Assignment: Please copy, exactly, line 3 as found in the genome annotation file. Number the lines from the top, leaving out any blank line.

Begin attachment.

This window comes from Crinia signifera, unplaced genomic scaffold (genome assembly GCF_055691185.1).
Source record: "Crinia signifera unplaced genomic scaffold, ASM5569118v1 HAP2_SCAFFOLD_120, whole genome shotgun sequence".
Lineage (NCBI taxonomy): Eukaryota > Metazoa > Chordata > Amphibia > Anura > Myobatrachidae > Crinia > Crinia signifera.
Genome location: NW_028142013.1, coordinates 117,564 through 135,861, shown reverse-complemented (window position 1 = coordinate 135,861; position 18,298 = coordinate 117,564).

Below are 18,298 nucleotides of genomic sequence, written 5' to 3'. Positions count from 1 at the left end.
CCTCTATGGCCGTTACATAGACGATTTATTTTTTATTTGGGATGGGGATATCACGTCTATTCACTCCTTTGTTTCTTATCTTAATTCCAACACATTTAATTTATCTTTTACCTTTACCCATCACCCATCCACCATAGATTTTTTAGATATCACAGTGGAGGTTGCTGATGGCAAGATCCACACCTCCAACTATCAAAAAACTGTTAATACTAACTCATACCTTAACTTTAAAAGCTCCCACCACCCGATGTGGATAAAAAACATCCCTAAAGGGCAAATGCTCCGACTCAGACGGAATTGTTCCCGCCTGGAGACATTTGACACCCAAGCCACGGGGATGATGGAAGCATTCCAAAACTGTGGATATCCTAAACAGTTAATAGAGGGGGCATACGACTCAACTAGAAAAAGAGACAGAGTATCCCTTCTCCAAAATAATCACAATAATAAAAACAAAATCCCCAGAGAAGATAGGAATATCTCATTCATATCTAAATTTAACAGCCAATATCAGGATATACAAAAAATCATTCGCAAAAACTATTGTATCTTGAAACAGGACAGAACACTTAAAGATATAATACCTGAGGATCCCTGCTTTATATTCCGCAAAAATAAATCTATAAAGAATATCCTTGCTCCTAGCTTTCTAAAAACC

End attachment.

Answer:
Lineage (NCBI taxonomy): Eukaryota > Metazoa > Chordata > Amphibia > Anura > Myobatrachidae > Crinia > Crinia signifera.